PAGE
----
Italy on Monday warned it would "react" to India's "unacceptable" move to invoke a severe anti-piracy law against two of its marines facing trial there since 2012 over the killings of two Indian fishermen.
"The charge sought by Indian authorities is unacceptable," Prime Minister Enrico Letta said in a message on his Twitter handle.
"Italy and the European Union will react." His comments came after Indian authorities said the National Investigation Agency (NIA), which is probing the matter, would prosecute marines Massimiliano Latorre and Salvatore Girone under the maritime security law SUA. The SUA carries death penalty. However, India last week removed the possibility of a death penalty but insisted that the marines would still be prosecuted under the anti-piracy law. Now, they face up to 10 years in jail.
Earlier in a separate statement, the Italian government said it has "reserved the right to take any action" necessary after Indian prosecutors confirmed their intention to charge the marines with terrorism. Italy also called on India's Supreme Court to "decide on reasonable charges" in line "with the judgement of January 18," when the same court "ruled out the application of the anti-terrorism law", Italian news agency ANSA reported quoting the statement.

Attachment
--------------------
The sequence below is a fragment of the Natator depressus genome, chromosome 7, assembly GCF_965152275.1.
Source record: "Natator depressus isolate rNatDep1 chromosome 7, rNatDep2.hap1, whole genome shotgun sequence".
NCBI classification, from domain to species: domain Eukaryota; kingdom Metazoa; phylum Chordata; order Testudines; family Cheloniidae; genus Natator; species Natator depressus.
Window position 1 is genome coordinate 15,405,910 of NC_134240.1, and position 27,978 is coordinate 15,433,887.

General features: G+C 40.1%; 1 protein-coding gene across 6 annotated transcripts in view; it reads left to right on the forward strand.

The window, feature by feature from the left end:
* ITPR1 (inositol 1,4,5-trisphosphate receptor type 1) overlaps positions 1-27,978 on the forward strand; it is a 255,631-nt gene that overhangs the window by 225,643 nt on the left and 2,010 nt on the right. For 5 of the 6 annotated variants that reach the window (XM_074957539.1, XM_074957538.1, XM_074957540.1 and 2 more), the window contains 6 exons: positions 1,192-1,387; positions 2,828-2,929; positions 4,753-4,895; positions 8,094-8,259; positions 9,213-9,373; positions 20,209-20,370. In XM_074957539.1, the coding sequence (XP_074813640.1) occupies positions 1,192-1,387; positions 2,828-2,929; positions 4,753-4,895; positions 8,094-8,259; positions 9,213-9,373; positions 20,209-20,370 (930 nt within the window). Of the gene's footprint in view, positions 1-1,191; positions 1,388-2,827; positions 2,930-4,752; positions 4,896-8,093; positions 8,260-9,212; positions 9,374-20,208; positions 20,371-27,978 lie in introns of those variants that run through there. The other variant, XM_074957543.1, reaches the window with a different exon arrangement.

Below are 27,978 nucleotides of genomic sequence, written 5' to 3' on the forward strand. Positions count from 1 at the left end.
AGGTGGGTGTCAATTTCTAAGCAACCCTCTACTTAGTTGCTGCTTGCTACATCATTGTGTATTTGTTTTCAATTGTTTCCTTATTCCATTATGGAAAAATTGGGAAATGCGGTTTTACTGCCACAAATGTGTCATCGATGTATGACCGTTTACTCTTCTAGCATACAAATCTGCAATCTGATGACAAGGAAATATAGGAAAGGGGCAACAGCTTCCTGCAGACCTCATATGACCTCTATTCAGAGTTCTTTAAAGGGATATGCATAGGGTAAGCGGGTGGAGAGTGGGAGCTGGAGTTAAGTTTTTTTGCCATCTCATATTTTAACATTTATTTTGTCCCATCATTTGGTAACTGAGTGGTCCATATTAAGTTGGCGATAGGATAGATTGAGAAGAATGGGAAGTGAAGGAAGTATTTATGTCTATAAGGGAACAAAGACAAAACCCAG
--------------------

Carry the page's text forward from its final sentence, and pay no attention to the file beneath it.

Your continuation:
Meanwhile, Italian Defence Minister Mario Mauro flew to New Delhi to keep a close eye on the case. In New Delhi, the apex court today set February 18 as the next date for hearing arguments from both the sides on the use of the anti-piracy law. Italy had approached the Supreme Court on January 15 amid fears that the NIA intends to prosecute the marines under the anti-terror Suppression of Unlawful Acts against safety of Maritime Navigation And Fixed Platforms on Continental Shelf Act (SUA).
The marines allegedly shot dead two fishermen off the Kerala coast in February 2012, sparking diplomatic tensions between India and Italy. The marines, deployed on the Italian-flagged oil tanker MT Enrica Lexie, have said they mistook the fishermen for pirates. They are now staying in the Italian Embassy in New Delhi awaiting trial. Rome wants the marines to be tried in Italy, claiming the incident took place in international waters. However, New Delhi said it has the right to try the Italian personnel as the victims were Indians on board an Indian fishing boat.